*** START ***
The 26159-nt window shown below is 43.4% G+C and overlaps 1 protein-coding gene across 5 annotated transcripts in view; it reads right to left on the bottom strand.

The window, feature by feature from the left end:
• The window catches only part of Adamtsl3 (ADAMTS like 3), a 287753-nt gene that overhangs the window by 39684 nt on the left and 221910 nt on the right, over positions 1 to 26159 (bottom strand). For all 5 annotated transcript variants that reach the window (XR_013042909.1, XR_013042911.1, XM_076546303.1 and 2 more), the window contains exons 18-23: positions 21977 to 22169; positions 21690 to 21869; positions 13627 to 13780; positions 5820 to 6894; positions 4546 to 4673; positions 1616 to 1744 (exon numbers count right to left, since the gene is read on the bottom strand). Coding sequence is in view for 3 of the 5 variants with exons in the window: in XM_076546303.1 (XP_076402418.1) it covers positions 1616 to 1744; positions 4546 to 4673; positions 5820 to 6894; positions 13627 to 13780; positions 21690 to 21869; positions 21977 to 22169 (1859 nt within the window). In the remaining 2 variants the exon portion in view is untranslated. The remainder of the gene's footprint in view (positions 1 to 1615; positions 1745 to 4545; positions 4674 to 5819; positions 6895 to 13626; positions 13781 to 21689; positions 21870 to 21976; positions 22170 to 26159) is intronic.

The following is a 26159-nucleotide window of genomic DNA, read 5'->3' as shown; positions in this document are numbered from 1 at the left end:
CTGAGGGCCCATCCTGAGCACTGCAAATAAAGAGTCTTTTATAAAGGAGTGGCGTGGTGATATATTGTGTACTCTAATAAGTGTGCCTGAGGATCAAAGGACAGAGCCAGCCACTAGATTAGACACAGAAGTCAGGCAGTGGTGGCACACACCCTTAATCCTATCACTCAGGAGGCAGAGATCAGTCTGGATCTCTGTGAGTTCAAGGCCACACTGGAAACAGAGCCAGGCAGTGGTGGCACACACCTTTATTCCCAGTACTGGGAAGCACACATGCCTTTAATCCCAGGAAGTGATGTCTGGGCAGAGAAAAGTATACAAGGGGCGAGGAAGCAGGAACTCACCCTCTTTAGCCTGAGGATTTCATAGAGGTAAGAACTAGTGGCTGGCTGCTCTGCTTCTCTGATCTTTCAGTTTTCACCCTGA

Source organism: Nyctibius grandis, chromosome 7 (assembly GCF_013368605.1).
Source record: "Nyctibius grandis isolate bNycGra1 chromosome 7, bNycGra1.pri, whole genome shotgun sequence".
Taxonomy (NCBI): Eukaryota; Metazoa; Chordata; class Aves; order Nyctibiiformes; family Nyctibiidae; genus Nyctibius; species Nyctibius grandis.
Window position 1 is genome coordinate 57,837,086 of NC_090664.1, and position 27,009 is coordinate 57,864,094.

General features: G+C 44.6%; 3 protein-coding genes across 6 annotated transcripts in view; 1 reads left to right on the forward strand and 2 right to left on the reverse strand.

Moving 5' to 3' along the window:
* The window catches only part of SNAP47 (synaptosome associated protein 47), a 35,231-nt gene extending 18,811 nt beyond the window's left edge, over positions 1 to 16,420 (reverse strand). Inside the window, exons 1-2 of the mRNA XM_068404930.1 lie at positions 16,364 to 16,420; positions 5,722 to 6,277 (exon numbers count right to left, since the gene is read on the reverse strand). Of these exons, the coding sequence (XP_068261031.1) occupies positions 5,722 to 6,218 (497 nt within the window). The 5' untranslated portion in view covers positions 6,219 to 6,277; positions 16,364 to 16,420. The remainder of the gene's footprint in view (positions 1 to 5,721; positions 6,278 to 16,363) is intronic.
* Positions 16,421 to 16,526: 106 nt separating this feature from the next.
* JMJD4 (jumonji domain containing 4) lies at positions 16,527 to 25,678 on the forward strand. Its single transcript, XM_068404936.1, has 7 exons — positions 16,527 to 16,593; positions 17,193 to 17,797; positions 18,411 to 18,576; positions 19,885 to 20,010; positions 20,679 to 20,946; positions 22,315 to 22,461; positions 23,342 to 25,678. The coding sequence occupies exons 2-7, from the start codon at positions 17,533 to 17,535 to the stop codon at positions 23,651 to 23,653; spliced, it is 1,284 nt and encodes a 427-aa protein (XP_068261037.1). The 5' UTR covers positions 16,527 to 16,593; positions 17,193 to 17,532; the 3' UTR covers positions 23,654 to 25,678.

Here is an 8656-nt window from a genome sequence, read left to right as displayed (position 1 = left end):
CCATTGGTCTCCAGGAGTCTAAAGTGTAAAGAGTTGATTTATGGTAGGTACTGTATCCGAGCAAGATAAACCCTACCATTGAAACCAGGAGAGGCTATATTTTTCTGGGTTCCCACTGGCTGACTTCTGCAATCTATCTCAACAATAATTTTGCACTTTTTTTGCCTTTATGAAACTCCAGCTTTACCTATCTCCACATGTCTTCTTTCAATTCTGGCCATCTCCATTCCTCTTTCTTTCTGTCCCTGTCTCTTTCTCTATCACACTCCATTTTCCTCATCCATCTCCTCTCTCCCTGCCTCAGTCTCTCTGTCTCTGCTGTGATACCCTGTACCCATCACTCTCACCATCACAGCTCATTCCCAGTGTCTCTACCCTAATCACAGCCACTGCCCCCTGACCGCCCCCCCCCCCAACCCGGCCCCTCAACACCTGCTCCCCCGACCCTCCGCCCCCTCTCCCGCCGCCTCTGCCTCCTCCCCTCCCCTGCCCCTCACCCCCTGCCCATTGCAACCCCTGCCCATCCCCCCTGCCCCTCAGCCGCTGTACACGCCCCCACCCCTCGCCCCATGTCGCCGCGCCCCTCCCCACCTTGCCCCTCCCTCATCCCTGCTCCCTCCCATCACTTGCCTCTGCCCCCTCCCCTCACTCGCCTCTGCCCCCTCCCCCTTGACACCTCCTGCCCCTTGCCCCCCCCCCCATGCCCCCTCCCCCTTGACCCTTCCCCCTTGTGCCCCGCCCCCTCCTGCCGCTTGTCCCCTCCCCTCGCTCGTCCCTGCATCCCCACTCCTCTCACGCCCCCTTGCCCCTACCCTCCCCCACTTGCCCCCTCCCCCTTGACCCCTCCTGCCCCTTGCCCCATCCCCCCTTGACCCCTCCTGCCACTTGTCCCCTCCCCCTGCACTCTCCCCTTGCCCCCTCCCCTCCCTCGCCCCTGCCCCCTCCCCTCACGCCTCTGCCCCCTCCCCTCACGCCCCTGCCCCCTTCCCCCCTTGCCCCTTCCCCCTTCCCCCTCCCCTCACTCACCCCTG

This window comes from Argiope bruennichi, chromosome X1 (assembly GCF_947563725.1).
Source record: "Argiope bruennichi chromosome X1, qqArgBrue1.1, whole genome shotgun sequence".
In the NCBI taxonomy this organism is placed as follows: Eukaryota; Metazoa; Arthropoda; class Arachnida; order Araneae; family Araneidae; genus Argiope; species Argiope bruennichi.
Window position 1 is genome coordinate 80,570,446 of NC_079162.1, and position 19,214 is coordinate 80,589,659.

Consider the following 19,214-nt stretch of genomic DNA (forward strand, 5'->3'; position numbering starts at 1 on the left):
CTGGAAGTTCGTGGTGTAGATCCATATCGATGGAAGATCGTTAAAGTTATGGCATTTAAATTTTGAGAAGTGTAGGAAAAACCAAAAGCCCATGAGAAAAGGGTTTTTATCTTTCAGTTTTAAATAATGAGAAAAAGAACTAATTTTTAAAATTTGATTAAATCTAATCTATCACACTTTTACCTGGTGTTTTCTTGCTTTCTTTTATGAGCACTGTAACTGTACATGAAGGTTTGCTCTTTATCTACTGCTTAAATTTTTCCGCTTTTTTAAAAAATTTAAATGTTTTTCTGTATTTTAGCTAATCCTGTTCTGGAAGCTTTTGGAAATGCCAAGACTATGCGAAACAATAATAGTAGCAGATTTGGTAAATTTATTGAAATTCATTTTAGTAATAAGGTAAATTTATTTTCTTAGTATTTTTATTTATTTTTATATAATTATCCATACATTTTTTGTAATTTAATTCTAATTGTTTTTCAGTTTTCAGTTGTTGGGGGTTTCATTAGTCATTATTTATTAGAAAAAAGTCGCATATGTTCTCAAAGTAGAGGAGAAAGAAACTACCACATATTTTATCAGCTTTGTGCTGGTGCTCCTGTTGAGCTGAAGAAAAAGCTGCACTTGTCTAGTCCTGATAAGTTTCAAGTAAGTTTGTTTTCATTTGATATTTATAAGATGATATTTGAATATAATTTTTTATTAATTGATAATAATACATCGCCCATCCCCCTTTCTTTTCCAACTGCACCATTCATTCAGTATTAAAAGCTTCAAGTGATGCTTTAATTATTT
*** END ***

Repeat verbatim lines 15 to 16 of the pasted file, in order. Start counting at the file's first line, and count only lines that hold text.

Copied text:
Here is an 8656-nt window from a genome sequence, read left to right as displayed (position 1 = left end):
CCATTGGTCTCCAGGAGTCTAAAGTGTAAAGAGTTGATTTATGGTAGGTACTGTATCCGAGCAAGATAAACCCTACCATTGAAACCAGGAGAGGCTATATTTTTCTGGGTTCCCACTGGCTGACTTCTGCAATCTATCTCAACAATAATTTTGCACTTTTTTTGCCTTTATGAAACTCCAGCTTTACCTATCTCCACATGTCTTCTTTCAATTCTGGCCATCTCCATTCCTCTTTCTTTCTGTCCCTGTCTCTTTCTCTATCACACTCCATTTTCCTCATCCATCTCCTCTCTCCCTGCCTCAGTCTCTCTGTCTCTGCTGTGATACCCTGTACCCATCACTCTCACCATCACAGCTCATTCCCAGTGTCTCTACCCTAATCACAGCCACTGCCCCCTGACCGCCCCCCCCCCCAACCCGGCCCCTCAACACCTGCTCCCCCGACCCTCCGCCCCCTCTCCCGCCGCCTCTGCCTCCTCCCCTCCCCTGCCCCTCACCCCCTGCCCATTGCAACCCCTGCCCATCCCCCCTGCCCCTCAGCCGCTGTACACGCCCCCACCCCTCGCCCCATGTCGCCGCGCCCCTCCCCACCTTGCCCCTCCCTCATCCCTGCTCCCTCCCATCACTTGCCTCTGCCCCCTCCCCTCACTCGCCTCTGCCCCCTCCCCCTTGACACCTCCTGCCCCTTGCCCCCCCCCCCATGCCCCCTCCCCCTTGACCCTTCCCCCTTGTGCCCCGCCCCCTCCTGCCGCTTGTCCCCTCCCCTCGCTCGTCCCTGCATCCCCACTCCTCTCACGCCCCCTTGCCCCTACCCTCCCCCACTTGCCCCCTCCCCCTTGACCCCTCCTGCCCCTTGCCCCATCCCCCCTTGACCCCTCCTGCCACTTGTCCCCTCCCCCTGCACTCTCCCCTTGCCCCCTCCCCTCCCTCGCCCCTGCCCCCTCCCCTCACGCCTCTGCCCCCTCCCCTCACGCCCCTGCCCCCTTCCCCCCTTGCCCCTTCCCCCTTCCCCCTCCCCTCACTCACCCCTG